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Sunday 13 February 2005

Tribal outsiders count tsunami cost - Tamil Nadu

VISITORS from outside are greeted warmly by the villagers of Melavamchur, gathered by their damaged or destroyed huts.

They are people of the Kattunayakan tribal group and according to their leader, they have lived for decades along the coast in the southern Indian district of Nagappattinam.

Nagappattinam lost more than 6,000 people to the Asian tsunami. The vast majority of those who died or lost their homes were from the fishing community and aid has generally reached such families quite promptly.

But some small groups not involved in fishing were also affected, including ethnic minorities and tiny tribes such as the Kattunayakan.

"Once we were hunters," says their leader, D Ramalingam. "Now we're sweepers and cleaners."

Fortunately, no one died among the hamlet's 80 Kattunayakan families. But they did suffer damage to their property.

But more than 45 families have so far had no compensation, while the others have only had some.

Health woes

An even smaller group, the aboriginal Kuravas, has just three households here. They earn a living selling combs and wigs.

Murugan, a Kuruva, says they did get the 4,000 rupees ($92) compensation but not the cooking oil and rice they are entitled to.

The partial exclusion of these tiny groups up to now seems to have been an accident - they come from the bottom of the social order and are unused to lobbying for rights.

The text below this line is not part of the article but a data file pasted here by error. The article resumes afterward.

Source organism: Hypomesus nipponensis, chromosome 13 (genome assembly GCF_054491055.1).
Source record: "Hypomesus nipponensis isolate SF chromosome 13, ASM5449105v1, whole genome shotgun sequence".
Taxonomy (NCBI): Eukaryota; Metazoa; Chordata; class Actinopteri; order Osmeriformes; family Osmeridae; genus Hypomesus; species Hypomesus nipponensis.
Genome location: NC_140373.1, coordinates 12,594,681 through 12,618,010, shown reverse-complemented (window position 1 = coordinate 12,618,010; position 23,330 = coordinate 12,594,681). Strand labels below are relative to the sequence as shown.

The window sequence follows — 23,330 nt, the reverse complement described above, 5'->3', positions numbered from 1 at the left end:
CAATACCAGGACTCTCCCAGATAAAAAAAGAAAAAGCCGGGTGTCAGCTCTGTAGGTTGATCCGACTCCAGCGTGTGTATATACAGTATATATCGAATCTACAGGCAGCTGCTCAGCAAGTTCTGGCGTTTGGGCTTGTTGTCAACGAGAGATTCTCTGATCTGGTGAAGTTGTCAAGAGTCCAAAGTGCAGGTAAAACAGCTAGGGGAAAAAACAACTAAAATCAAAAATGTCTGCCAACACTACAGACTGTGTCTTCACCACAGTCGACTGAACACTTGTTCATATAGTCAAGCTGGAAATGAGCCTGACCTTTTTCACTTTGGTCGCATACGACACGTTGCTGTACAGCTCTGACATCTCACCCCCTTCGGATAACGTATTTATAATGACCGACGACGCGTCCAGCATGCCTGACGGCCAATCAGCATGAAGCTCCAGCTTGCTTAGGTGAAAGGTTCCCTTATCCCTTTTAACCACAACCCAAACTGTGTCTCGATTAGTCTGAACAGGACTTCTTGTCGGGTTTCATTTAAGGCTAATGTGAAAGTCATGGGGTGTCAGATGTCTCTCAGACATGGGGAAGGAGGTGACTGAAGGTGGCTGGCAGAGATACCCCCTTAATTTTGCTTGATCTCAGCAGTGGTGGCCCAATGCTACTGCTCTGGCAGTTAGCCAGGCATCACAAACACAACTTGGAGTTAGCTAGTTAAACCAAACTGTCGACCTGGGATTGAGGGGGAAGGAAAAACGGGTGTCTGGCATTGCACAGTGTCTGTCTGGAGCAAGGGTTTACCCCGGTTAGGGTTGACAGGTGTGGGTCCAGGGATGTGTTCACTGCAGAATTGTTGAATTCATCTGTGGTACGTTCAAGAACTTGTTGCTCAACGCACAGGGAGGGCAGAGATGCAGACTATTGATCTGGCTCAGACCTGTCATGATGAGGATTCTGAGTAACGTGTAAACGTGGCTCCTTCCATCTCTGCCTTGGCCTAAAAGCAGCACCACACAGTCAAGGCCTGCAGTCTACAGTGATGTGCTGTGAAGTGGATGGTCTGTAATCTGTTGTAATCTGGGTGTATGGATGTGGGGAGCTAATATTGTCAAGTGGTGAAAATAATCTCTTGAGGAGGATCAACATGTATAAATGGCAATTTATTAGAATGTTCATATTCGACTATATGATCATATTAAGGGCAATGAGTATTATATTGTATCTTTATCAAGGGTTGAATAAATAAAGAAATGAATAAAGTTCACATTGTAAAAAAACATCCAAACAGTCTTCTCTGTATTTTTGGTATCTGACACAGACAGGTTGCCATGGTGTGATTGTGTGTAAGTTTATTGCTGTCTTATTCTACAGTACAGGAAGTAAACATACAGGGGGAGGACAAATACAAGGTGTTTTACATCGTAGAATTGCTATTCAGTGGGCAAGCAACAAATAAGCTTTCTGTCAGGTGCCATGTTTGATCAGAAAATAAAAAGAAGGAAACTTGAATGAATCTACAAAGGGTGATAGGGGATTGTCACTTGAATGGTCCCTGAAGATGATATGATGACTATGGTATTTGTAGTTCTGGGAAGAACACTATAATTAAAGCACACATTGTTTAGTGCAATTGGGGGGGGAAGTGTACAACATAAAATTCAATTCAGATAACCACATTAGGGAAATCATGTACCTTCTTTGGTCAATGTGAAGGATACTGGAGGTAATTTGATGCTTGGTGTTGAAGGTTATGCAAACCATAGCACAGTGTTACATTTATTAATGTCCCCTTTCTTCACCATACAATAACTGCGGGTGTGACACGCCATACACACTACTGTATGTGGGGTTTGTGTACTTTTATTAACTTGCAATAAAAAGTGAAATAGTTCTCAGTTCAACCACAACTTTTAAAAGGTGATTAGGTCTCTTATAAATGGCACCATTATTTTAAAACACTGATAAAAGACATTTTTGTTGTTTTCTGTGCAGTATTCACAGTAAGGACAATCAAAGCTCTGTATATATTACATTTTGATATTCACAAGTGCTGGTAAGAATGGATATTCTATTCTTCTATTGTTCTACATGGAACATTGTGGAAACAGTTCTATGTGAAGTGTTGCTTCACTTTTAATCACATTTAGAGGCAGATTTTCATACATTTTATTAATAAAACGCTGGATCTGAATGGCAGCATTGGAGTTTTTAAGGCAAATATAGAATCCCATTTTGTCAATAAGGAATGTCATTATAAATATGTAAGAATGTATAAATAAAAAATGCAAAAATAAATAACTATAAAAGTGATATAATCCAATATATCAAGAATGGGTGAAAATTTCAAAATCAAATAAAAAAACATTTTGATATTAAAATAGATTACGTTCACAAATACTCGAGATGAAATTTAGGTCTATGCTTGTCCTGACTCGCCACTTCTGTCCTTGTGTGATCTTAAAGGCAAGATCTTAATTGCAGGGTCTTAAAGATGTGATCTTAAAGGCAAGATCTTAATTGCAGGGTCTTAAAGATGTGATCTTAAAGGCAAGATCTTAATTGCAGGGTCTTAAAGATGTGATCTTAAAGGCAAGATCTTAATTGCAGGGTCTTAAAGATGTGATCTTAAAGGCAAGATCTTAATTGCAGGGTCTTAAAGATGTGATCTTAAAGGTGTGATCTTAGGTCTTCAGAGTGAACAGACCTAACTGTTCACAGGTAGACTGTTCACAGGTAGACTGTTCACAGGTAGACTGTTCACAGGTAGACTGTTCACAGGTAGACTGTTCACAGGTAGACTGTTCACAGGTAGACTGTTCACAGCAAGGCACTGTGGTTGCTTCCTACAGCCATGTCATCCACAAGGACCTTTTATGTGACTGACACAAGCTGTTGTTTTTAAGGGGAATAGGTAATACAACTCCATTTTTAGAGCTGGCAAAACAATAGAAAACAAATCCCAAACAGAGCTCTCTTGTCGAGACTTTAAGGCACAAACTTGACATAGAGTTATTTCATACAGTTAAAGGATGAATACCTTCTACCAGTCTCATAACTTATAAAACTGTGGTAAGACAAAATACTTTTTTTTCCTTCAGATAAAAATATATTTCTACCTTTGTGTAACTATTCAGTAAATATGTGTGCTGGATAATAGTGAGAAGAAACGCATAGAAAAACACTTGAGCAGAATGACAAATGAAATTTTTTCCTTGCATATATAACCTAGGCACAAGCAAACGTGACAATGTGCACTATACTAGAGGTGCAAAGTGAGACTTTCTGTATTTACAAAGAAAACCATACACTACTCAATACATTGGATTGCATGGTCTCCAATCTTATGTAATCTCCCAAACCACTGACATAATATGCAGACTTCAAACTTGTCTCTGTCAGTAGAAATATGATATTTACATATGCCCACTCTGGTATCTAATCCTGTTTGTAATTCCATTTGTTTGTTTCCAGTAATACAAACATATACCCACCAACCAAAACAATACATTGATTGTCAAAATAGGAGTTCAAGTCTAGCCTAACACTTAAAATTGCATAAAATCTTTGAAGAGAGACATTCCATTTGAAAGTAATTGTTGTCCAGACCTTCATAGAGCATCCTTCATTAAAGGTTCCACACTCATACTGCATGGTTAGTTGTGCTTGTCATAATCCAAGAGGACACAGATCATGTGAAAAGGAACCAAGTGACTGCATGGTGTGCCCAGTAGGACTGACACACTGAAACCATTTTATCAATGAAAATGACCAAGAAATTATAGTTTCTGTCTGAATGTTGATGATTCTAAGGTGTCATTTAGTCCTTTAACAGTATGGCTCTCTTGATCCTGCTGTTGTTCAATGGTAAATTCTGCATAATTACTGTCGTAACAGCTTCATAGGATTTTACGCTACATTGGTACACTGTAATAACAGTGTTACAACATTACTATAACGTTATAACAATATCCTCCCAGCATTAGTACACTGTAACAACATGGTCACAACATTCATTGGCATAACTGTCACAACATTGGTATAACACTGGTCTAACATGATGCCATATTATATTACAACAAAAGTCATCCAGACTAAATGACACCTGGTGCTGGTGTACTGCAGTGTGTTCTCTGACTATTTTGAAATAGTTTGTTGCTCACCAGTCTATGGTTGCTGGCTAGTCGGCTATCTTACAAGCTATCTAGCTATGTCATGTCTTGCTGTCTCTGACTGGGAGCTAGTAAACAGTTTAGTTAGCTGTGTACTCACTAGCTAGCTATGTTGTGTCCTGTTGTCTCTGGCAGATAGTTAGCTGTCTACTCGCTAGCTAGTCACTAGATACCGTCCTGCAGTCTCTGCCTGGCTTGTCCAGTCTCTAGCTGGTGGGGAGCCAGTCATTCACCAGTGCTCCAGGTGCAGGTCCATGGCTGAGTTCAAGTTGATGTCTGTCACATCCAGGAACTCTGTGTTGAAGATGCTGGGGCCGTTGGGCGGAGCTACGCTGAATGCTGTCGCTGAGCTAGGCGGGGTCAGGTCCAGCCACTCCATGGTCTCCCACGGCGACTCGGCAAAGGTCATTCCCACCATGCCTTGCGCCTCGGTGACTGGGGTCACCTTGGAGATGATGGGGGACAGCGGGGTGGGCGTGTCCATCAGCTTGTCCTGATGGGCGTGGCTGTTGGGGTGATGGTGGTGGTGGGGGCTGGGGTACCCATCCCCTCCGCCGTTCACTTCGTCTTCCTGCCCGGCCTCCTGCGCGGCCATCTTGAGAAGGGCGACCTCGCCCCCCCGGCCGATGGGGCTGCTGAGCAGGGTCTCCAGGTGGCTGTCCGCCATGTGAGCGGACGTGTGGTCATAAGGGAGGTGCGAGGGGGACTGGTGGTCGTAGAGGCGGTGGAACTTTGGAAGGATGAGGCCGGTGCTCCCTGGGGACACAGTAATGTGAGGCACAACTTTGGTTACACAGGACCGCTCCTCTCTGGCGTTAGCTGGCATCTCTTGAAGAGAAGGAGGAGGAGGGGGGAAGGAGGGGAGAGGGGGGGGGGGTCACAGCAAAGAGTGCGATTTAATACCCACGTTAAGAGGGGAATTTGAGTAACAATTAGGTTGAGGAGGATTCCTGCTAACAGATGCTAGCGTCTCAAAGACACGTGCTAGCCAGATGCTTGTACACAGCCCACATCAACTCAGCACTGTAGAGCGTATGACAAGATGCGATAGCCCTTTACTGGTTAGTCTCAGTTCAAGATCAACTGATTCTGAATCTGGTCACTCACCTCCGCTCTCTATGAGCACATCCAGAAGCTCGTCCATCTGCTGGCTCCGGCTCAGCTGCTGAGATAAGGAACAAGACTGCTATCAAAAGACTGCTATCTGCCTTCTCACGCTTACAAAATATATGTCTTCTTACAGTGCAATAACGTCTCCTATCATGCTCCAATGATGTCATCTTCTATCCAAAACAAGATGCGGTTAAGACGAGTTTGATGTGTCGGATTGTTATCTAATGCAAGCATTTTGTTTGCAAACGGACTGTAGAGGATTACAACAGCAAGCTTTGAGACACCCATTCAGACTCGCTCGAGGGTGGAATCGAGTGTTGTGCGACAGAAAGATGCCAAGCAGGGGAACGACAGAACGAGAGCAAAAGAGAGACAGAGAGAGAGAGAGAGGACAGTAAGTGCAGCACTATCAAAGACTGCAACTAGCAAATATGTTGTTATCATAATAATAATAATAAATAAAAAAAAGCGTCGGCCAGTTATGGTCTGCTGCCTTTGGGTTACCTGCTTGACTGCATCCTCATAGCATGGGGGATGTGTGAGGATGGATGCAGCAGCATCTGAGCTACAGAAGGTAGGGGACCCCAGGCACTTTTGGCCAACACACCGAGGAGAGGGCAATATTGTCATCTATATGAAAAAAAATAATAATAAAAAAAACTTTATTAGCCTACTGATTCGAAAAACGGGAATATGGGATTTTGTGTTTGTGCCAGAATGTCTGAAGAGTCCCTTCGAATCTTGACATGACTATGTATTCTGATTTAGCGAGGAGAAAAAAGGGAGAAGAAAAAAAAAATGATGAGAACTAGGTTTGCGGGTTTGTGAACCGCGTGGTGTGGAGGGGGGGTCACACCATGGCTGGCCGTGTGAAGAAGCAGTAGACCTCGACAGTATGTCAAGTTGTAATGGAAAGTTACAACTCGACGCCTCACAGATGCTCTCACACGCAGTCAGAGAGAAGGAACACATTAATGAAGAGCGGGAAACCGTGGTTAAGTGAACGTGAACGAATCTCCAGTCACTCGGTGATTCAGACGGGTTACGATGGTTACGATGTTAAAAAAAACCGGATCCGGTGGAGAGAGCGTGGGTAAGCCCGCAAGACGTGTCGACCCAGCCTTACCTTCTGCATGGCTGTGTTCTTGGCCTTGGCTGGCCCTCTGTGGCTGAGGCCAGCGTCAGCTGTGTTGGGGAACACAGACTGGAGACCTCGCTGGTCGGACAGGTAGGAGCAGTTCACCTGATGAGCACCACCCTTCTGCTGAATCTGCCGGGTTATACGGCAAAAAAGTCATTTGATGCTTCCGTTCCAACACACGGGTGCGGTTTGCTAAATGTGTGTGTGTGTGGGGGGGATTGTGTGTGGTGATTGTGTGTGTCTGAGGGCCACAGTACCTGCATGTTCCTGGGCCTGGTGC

C Sukumar, a volunteer doctor working in the area, says many of them are poor and malnourished, suffering typically from iron deficiency and respiratory infections.

"Most of them," he adds, "consume a lot of alcohol."

Cultural differences

Among other excluded groups are the Dalits, or so-called "untouchables", who in some cases owned no property at all.

Social activists from the cities are now helping minorities petition for their rights.

Filmmaker Revathi Radhakrishnan was shocked by the condition of another ethnic minority, the Mattukkaran, who moved to a park in Nagappattinam after tensions in the relief camps.

She says differences in culture and values and levels of literacy may have played a part in their departure.

Moreover, she says, "these people also like open spaces, they don't like to be crammed in a place, culturally."

The authorities have responded by moving the Mattukkaran into a school for the time being.

Minority leaders say they will be happy to move to new homes.

But the tsunami has only emphasised their low socio-economic status.

(Source: bbc.co.uk)
(Article Link:
http://news.bbc.co.uk/1/hi/world/south_asia/4175131.stm)
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